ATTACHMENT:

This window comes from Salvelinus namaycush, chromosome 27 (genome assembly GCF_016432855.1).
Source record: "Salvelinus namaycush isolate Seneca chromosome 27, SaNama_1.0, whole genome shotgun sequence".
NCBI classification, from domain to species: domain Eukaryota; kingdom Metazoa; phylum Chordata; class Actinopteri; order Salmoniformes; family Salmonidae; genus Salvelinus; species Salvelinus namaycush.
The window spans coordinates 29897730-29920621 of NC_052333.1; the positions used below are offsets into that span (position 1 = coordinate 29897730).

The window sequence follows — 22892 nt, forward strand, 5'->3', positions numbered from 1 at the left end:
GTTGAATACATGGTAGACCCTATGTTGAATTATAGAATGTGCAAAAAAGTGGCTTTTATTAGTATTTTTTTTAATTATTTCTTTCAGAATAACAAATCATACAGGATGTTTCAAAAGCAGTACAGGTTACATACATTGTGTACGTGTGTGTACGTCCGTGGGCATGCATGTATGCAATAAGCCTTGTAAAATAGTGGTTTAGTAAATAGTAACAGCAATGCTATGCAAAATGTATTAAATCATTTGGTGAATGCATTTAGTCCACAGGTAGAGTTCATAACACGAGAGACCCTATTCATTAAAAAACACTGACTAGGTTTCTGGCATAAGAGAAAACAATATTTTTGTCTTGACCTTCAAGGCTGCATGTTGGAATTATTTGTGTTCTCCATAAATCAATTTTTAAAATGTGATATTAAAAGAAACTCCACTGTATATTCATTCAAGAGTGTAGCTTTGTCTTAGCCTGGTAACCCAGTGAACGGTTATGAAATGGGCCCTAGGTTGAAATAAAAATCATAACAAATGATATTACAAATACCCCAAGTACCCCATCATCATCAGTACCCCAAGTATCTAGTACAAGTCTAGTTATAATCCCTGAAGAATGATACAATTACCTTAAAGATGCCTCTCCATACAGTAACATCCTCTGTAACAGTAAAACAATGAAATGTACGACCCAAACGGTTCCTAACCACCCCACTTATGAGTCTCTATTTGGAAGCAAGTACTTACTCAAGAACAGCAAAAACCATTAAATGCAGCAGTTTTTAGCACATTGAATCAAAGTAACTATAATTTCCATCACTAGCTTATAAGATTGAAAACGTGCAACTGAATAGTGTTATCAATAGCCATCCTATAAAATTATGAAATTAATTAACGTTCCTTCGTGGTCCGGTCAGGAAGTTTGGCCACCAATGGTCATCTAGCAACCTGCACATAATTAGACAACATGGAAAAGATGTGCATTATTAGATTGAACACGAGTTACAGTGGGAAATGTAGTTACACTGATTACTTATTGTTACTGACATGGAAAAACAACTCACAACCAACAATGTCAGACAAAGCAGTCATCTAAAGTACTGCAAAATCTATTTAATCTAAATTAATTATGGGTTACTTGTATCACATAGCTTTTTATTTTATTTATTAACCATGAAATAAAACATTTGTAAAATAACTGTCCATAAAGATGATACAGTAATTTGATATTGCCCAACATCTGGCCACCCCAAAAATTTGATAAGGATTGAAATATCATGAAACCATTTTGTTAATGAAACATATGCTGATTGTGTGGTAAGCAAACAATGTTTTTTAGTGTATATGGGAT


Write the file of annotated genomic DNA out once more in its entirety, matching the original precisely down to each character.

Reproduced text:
This window comes from Salvelinus namaycush, chromosome 27 (genome assembly GCF_016432855.1).
Source record: "Salvelinus namaycush isolate Seneca chromosome 27, SaNama_1.0, whole genome shotgun sequence".
NCBI classification, from domain to species: domain Eukaryota; kingdom Metazoa; phylum Chordata; class Actinopteri; order Salmoniformes; family Salmonidae; genus Salvelinus; species Salvelinus namaycush.
The window spans coordinates 29897730-29920621 of NC_052333.1; the positions used below are offsets into that span (position 1 = coordinate 29897730).

The window sequence follows — 22892 nt, forward strand, 5'->3', positions numbered from 1 at the left end:
GTTGAATACATGGTAGACCCTATGTTGAATTATAGAATGTGCAAAAAAGTGGCTTTTATTAGTATTTTTTTTAATTATTTCTTTCAGAATAACAAATCATACAGGATGTTTCAAAAGCAGTACAGGTTACATACATTGTGTACGTGTGTGTACGTCCGTGGGCATGCATGTATGCAATAAGCCTTGTAAAATAGTGGTTTAGTAAATAGTAACAGCAATGCTATGCAAAATGTATTAAATCATTTGGTGAATGCATTTAGTCCACAGGTAGAGTTCATAACACGAGAGACCCTATTCATTAAAAAACACTGACTAGGTTTCTGGCATAAGAGAAAACAATATTTTTGTCTTGACCTTCAAGGCTGCATGTTGGAATTATTTGTGTTCTCCATAAATCAATTTTTAAAATGTGATATTAAAAGAAACTCCACTGTATATTCATTCAAGAGTGTAGCTTTGTCTTAGCCTGGTAACCCAGTGAACGGTTATGAAATGGGCCCTAGGTTGAAATAAAAATCATAACAAATGATATTACAAATACCCCAAGTACCCCATCATCATCAGTACCCCAAGTATCTAGTACAAGTCTAGTTATAATCCCTGAAGAATGATACAATTACCTTAAAGATGCCTCTCCATACAGTAACATCCTCTGTAACAGTAAAACAATGAAATGTACGACCCAAACGGTTCCTAACCACCCCACTTATGAGTCTCTATTTGGAAGCAAGTACTTACTCAAGAACAGCAAAAACCATTAAATGCAGCAGTTTTTAGCACATTGAATCAAAGTAACTATAATTTCCATCACTAGCTTATAAGATTGAAAACGTGCAACTGAATAGTGTTATCAATAGCCATCCTATAAAATTATGAAATTAATTAACGTTCCTTCGTGGTCCGGTCAGGAAGTTTGGCCACCAATGGTCATCTAGCAACCTGCACATAATTAGACAACATGGAAAAGATGTGCATTATTAGATTGAACACGAGTTACAGTGGGAAATGTAGTTACACTGATTACTTATTGTTACTGACATGGAAAAACAACTCACAACCAACAATGTCAGACAAAGCAGTCATCTAAAGTACTGCAAAATCTATTTAATCTAAATTAATTATGGGTTACTTGTATCACATAGCTTTTTATTTTATTTATTAACCATGAAATAAAACATTTGTAAAATAACTGTCCATAAAGATGATACAGTAATTTGATATTGCCCAACATCTGGCCACCCCAAAAATTTGATAAGGATTGAAATATCATGAAACCATTTTGTTAATGAAACATATGCTGATTGTGTGGTAAGCAAACAATGTTTTTTAGTGTATATGGGAT